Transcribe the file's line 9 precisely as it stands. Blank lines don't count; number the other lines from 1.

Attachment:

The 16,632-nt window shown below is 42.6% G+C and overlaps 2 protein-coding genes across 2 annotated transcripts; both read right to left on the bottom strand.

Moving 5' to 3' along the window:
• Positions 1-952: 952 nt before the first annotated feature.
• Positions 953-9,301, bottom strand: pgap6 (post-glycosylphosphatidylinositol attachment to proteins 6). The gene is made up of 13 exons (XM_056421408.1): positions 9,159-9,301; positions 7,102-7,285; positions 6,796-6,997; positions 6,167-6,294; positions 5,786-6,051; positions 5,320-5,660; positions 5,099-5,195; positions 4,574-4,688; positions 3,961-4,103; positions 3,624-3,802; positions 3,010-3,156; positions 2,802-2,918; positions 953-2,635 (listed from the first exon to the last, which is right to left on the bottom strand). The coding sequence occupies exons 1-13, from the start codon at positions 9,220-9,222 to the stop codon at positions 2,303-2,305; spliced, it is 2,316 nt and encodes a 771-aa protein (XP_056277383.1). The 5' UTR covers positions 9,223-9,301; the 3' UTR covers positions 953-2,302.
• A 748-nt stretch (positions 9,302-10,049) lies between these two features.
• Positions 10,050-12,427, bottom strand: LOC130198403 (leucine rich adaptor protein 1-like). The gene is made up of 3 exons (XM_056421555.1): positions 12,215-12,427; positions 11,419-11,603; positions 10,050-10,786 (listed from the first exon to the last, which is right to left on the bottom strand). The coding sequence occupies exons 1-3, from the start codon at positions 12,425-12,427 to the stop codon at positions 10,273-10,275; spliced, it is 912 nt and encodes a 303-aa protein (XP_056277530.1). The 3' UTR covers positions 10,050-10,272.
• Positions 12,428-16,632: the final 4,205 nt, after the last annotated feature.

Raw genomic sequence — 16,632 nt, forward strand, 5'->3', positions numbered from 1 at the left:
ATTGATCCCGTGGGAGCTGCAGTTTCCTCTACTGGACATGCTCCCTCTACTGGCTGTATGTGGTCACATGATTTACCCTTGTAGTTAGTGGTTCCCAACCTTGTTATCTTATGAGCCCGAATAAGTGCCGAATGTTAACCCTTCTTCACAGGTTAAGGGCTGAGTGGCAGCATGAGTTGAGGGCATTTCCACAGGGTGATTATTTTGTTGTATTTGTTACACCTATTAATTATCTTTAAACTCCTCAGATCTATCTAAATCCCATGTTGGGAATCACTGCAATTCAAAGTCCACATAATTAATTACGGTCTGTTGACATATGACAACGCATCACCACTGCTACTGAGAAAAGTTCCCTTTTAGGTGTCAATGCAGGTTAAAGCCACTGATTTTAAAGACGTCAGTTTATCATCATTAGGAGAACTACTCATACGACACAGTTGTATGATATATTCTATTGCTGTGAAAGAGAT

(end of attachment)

ATTGATCCCGTGGGAGCTGCAGTTTCCTCTACTGGACATGCTCCCTCTACTGGCTGTATGTGGTCACATGATTTACCCTTGTAGTTAGTGGTTCCCAACCTTGTTATCTTATGAGCCCGAATAAGTGCCGAATGTTAACCCTTCTTCACAGGTTAAGGGCTGAGTGGCAGCATGAGTTGAGGGCATTTCCACAGGGTGATTATTTTGTTGTATTTGTTACACCTATTAATTATCTTTAAACTCCTCAGATCTATCTAAATCCCATGTTGGGAATCACTGCAATTCAAAGTCCACATAATTAATTACGGTCTGTTGACATATGACAACGCATCACCACTGCTACTGAGAAAAGTTCCCTTTTAGGTGTCAATGCAGGTTAAAGCCACTGATTTTAAAGACGTCAGTTTATCATCATTAGGAGAACTACTCATACGACACAGTTGTATGATATATTCTATTGCTGTGAAAGAGAT